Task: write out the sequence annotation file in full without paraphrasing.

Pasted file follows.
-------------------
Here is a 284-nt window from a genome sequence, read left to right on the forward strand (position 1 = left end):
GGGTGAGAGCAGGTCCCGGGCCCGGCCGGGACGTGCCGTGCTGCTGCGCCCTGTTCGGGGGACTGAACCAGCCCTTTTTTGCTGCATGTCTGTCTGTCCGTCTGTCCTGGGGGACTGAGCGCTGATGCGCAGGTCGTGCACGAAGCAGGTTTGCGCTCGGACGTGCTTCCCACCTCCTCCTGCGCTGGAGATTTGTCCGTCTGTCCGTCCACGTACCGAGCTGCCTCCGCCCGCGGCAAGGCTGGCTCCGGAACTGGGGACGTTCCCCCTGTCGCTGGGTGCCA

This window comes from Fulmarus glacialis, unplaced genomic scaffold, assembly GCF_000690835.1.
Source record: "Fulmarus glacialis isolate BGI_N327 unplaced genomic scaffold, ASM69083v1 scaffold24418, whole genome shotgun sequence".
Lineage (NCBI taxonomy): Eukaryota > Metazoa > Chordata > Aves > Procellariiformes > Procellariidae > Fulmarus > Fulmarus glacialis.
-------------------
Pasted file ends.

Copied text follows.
Here is a 284-nt window from a genome sequence, read left to right on the forward strand (position 1 = left end):
GGGTGAGAGCAGGTCCCGGGCCCGGCCGGGACGTGCCGTGCTGCTGCGCCCTGTTCGGGGGACTGAACCAGCCCTTTTTTGCTGCATGTCTGTCTGTCCGTCTGTCCTGGGGGACTGAGCGCTGATGCGCAGGTCGTGCACGAAGCAGGTTTGCGCTCGGACGTGCTTCCCACCTCCTCCTGCGCTGGAGATTTGTCCGTCTGTCCGTCCACGTACCGAGCTGCCTCCGCCCGCGGCAAGGCTGGCTCCGGAACTGGGGACGTTCCCCCTGTCGCTGGGTGCCA

This window comes from Fulmarus glacialis, unplaced genomic scaffold, assembly GCF_000690835.1.
Source record: "Fulmarus glacialis isolate BGI_N327 unplaced genomic scaffold, ASM69083v1 scaffold24418, whole genome shotgun sequence".
Lineage (NCBI taxonomy): Eukaryota > Metazoa > Chordata > Aves > Procellariiformes > Procellariidae > Fulmarus > Fulmarus glacialis.